7 questions you need to ask about stamp duty in Australia by Mike Wood

Stamp duty is a controversial subject among homebuyers and property professionals. While it is, undoubtedly, a vital source of income for state governments, many feel it constrains the housing trade and stops people from moving as easily as they might like.
7 questions you need to ask about stamp duty in Australia    by Mike Wood
It can be a confusing topic, too, with exemptions available but not accessible to all, and everyone trying to work out what the best option might be for their specific situation. 

What is stamp duty? 

First up, there’s the obvious question: what is stamp duty? Simply put, it’s the tax that you pay on transferring a home that theoretically covers the cost to the government of changing the documents concerning your property. This is why it is also sometimes known as ‘transaction duty’, as it covers, well, the duty due on a transaction. It’s also charged on car regos, hire purchases and other deals that require the government to incur transaction costs. 

The Federal Government in Canberra doesn’t collect stamp duty, and devolves it to the states, which is why there is such a wide and varying landscape regarding how much it costs and who has to pay it: essentially, every jurisdiction in Australia gets to decide what they charge and which home buyers are required to stump up. That’s why stamp duty calculators are so complicated. 

How much is stamp duty? 

The next logical question is: how much? As discussed above, that largely depends on where you live and what your personal situation is. In every jurisdiction, stamp duty is calculated based on the value of the property, so if the house that you want to buy is cheaper, then the cost of transacting will also be cheaper. 

Beyond that, it simply depends on where you want to live, which means that you can’t really control the amount that you pay that much. Annoying as paying it is, you’re unlikely to move to Queensland, home of the cheapest stamp duty in Australia, simply to avoid it, so you next best bet is working out whether it is due at all. 

Who is eligible for stamp duty exemption? 

The good news is that plenty of people can avoid stamp duty altogether. Here’s how: if you’re a first home buyer and your property isn’t that expensive, then you can certainly get out of paying, or pay less. The chances are that, if you are in this demographic, you’re also the most likely person to not be able to pay it, which is why this exemption exists.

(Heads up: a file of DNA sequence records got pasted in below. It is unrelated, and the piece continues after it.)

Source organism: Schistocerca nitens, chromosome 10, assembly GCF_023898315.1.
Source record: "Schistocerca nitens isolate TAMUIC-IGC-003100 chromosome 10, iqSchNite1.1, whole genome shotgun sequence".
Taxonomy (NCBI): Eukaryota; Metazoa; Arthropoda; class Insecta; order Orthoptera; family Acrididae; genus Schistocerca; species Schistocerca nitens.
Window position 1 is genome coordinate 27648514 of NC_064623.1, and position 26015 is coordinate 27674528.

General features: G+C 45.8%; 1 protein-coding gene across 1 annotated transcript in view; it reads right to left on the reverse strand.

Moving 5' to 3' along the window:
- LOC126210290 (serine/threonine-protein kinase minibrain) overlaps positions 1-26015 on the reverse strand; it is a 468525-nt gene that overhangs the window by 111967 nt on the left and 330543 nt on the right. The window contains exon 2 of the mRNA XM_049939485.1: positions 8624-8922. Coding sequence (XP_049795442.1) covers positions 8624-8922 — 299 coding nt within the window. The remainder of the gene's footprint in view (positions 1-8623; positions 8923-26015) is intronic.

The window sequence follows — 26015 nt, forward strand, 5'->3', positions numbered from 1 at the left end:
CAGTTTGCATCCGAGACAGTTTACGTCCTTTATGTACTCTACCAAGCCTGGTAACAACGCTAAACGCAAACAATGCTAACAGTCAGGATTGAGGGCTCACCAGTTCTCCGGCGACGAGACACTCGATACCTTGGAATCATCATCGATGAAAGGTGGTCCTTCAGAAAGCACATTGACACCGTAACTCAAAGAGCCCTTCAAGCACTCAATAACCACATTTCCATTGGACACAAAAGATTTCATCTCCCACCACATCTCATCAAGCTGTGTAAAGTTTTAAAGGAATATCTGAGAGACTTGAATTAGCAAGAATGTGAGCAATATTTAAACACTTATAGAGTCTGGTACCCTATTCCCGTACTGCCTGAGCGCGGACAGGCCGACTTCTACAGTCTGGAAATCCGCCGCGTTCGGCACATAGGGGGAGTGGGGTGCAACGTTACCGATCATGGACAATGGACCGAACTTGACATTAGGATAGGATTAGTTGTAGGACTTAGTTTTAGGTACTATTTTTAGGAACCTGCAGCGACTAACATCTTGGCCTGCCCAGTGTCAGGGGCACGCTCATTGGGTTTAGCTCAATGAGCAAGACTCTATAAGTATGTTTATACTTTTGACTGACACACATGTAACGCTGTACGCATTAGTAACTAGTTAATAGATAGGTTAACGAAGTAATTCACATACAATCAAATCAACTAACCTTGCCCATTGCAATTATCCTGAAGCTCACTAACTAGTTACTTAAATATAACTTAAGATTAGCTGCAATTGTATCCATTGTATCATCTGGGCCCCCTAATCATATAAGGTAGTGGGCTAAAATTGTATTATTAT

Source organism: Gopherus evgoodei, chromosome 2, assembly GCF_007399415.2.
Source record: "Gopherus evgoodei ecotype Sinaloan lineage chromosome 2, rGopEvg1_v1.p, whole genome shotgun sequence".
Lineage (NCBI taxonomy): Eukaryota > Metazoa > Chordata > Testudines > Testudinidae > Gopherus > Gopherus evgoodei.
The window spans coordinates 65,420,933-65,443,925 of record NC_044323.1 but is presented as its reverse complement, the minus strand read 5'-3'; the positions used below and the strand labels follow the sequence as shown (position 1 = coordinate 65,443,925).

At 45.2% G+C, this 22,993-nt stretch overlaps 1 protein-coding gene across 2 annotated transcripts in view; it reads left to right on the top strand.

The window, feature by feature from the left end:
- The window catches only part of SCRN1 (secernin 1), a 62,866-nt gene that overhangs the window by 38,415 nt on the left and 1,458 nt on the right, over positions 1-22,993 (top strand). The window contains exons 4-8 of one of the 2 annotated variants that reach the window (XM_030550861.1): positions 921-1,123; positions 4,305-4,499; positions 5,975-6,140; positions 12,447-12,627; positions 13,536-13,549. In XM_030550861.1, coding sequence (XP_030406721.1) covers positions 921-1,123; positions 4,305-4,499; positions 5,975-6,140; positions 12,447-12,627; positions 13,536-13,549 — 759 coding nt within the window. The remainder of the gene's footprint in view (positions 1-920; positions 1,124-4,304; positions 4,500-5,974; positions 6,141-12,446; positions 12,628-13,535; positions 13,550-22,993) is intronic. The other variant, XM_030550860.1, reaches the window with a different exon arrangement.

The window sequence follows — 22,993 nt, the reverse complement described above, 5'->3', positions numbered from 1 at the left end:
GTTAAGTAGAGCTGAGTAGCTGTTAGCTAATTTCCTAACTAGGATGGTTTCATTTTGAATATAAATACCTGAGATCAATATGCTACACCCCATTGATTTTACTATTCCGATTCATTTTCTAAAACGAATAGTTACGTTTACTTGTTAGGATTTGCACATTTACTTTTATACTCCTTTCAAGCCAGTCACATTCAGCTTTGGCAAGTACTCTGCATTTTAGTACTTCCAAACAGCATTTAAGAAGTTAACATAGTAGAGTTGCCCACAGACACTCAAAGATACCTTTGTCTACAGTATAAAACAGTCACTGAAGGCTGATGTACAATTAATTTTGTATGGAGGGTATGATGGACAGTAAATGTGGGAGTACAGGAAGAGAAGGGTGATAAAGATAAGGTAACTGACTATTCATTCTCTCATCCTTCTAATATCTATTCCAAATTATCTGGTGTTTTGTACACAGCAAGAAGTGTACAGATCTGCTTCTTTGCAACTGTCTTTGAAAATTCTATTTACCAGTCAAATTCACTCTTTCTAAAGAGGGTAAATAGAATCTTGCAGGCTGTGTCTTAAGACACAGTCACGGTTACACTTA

If you’re getting divorced and need one part of the split to take over the property, then this is also grounds for an exemption. Older people who have retired, plus the people that care for them, are sometimes also able to get out of paying stamp duty. 

Why is stamp duty paid? 

Stamp duty is a vital source of income for the government, which is why it is so hard to avoid paying. The money goes to funding the government and, naturally, they are quite reticent to just give up an income stream that people often don’t notice as it gets packaged in with their home loan. 

Given that likely you’ll have to pay stamp duty, it certainly helps to pay it promptly as well. Those states vary – in NSW, you get 3 months to sort it out; in SA, it’s pay on the day – but the bottom line is to know when it is due and make sure that you don’t miss that date, as the penalties for late payment or non-payment are steep and can incur interest. 

Do first-time home buyers pay stamp duty? 

The short answer would be: mostly, yes. The first home buyer cohort is the one that is most likely to get a blanket exception, as they are the group who struggles most to pay it due to rising house prices and the problems of getting a deposit together. 

Given that raising the capital to get a mortgage in the first place is largely the hardest part of getting a home loan, it is helpful that buyers can get out of paying an extra percentage of the price in stamp duty. 

There are reductions available for first home buyers in most states and total exemptions in some for those with a property under a certain price point, or for specific types of home, such as vacant land, off-the-plan homes and farms. 

Can you avoid paying stamp duty? 

As discussed above, there are certain types of people (first home buyers, divorcees and senior citizens) who can avoid stamp duty entirely in certain states.
 In the ACT, lower income buyers can avoid it, while in NSW, WA and Victoria, if your property is below $800,000 in value, you might be exempted or eligible for a reduction. The media house price in Sydney and Melbourne is massively above the thresholds, however, so the chances are that this plan won’t work for you.
 In the NT, Queensland, Tasmania, reductions are available but not full exemptions. In South Australia, you’re flat out of luck: there are no exceptions. 

Is stamp duty payable on a gifted or transferred property? 

So what if someone is giving me the property? Unfortunately, you still have to pay. The same costs that cause stamp duty to be paid in the first place - i.e. the transaction costs to the government – still occur whether you are buying it or giving it away, so in turn, the stamp duty story is the same. 

Again, the best option is to look for the same exemptions as you would if you were buying the property normally and hope that you fall into one of those categories. If you are being gifted the property by a parent for inheritance reasons, that might not help, but if you are receiving it as part of a divorce, it certainly might play in your favour. 

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